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A Kosher Christmas

A Kosher Christmas: 'Tis the Season to be Jewish

Joshua Eli Plaut
Foreword by Jonathan D. Sarna
Copyright Date: 2012
Edition: 1
Published by: Rutgers University Press
Pages: 232
https://www.jstor.org/stable/j.ctt5hjfpf
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  • Book Info
    A Kosher Christmas
    Book Description:

    Christmas is not everybody's favorite holiday. Historically, Jews in America, whether participating in or refraining from recognizing Christmas, have devised a multitude of unique strategies to respond to the holiday season. Their response is a mixed one: do we participate, try to ignore the holiday entirely, or create our own traditions and make the season an enjoyable time? This book, the first on the subject of Jews and Christmas in the United States, portrays how Jews are shaping the public and private character of Christmas by transforming December into a joyous holiday season belonging to all Americans.

    Creative and innovative in approaching the holiday season, these responses range from composing America's most beloved Christmas songs, transforming Hanukkah into the Jewish Christmas, creating a national Jewish tradition of patronizing Chinese restaurants and comedy shows on Christmas Eve, volunteering at shelters and soup kitchens on Christmas Day, dressing up as Santa Claus to spread good cheer, campaigning to institute Hanukkah postal stamps, and blending holiday traditions into an interfaith hybrid celebration called "Chrismukkah" or creating a secularized holiday such as Festivus.

    Through these venerated traditions and alternative Christmastime rituals, Jews publicly assert and proudly proclaim their Jewish and American identities to fashion a universally shared message of joy and hope for the holiday season.

    eISBN: 978-0-8135-5381-8
    Subjects: Sociology

Table of Contents

  1. Front Matter
    (pp. i-viii)
  2. Table of Contents
    (pp. ix-x)
  3. FOREWORD
    (pp. xi-xii)
    Jonathan D. Sarna, Joseph H. and Belle R. Braun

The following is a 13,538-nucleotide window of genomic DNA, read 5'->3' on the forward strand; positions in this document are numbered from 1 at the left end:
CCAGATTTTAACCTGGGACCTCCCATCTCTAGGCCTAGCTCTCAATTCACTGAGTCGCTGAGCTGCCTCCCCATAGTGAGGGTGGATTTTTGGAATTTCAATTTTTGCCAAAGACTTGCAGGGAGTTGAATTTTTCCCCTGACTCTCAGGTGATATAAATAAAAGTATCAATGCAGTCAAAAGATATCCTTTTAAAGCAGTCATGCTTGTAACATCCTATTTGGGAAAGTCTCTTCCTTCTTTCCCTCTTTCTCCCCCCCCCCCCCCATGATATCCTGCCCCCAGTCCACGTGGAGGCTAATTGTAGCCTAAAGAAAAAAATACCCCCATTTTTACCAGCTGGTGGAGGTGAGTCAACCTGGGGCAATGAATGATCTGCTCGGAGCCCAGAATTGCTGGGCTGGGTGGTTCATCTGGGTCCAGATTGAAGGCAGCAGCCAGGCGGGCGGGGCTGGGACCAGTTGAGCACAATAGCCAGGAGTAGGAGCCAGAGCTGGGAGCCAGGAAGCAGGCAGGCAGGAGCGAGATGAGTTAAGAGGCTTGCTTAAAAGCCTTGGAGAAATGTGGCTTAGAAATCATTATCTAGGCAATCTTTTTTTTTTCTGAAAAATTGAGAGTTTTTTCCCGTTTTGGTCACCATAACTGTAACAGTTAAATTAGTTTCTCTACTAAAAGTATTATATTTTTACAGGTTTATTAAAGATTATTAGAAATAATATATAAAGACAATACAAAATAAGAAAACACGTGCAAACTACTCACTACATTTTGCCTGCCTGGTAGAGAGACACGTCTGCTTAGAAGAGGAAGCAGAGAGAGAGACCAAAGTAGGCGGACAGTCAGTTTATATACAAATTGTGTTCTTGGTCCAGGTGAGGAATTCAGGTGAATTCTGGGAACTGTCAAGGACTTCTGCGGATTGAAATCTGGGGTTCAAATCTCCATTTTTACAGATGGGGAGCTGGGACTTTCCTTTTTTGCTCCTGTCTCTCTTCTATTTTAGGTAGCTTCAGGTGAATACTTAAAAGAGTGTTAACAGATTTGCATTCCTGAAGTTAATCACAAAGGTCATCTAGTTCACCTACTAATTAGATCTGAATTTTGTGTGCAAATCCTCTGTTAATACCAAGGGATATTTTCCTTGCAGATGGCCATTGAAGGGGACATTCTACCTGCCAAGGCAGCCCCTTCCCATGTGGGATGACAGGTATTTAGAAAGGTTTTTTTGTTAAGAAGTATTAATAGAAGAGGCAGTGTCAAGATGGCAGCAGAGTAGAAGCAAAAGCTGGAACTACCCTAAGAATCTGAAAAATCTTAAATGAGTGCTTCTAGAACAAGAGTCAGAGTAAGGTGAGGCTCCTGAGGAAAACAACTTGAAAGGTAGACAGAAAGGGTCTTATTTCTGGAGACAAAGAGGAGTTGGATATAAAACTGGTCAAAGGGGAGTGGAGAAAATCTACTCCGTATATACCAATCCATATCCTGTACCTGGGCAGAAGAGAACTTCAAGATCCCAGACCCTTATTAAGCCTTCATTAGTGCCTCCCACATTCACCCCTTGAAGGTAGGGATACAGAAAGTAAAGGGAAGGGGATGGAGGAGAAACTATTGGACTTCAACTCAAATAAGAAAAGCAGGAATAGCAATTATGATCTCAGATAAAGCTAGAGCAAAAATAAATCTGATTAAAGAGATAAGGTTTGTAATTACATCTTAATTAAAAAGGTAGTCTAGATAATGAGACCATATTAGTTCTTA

In his 1962 Christmas message to the nation, President John F. Kennedy declared that “Moslems, Hindus, Buddhists, as well as Christians, pause from their labors on the 25th day of December to celebrate the birthday of the Prince of Peace.” He concluded that “there could be no more striking proof that Christmas is truly the universal holiday of all men.”¹

    Kennedy, who was born in Brookline, Massachusetts, just blocks away from a large synagogue, should certainly have known better. Even in his day, as many as one in five Americans never celebrated Christmas as “the birthday of the Prince of...

  4. ACKNOWLEDGMENTS
    (pp. xiii-xix)
  5. INTRODUCTION COPING WITH CHRISTMAS: A MULTITUDE OF JEWISH RESPONSES
    (pp. 1-9)

    I have always been fascinated with Christmas. As a young boy growing up in Long Island, New York, in the early 1960s, my mother took me to sit on Santa’s lap at Gertz Department Store. Inevitably, Santa asked me what I wanted for Christmas. I then felt compelled to explain that I celebrated Hanukkah. Santa still gave me a candy cane. Visiting Santa at the shopping center might not be unusual for most Americans, but it was out of place and strange for a Jewish child whose father was a well-respected rabbi and civil rights activist in Great Neck, New...

  6. CHAPTER 1 COMING TO THE NEW WORLD: CAN THE AMERICAN JEW KEEP CHRISTMAS?
    (pp. 10-40)

    Every Christmas Eve, Samuel and Joel Rothmann unlock the door of their great-great grandparents’ house at 2007 Franklin Street in San Francisco and feel as though they are coming home. On Christmas Eve the direct fourth- and fifth-generation descendants of William and Bertha Haas gather for their annual family reunion. Even though the family donated the house to the San Francisco Architectural Heritage in 1974, they have retained the right to gather at the house every Christmas Eve, just as they have every year since 1886. Forty family members attended the Haas-Lilienthal gathering in 2010. John Rothmann, Samuel and Joel’s...

  7. CHAPTER 2 HANUKKAH COMES OF AGE: THE NEW JEWISH CHRISTMAS
    (pp. 41-64)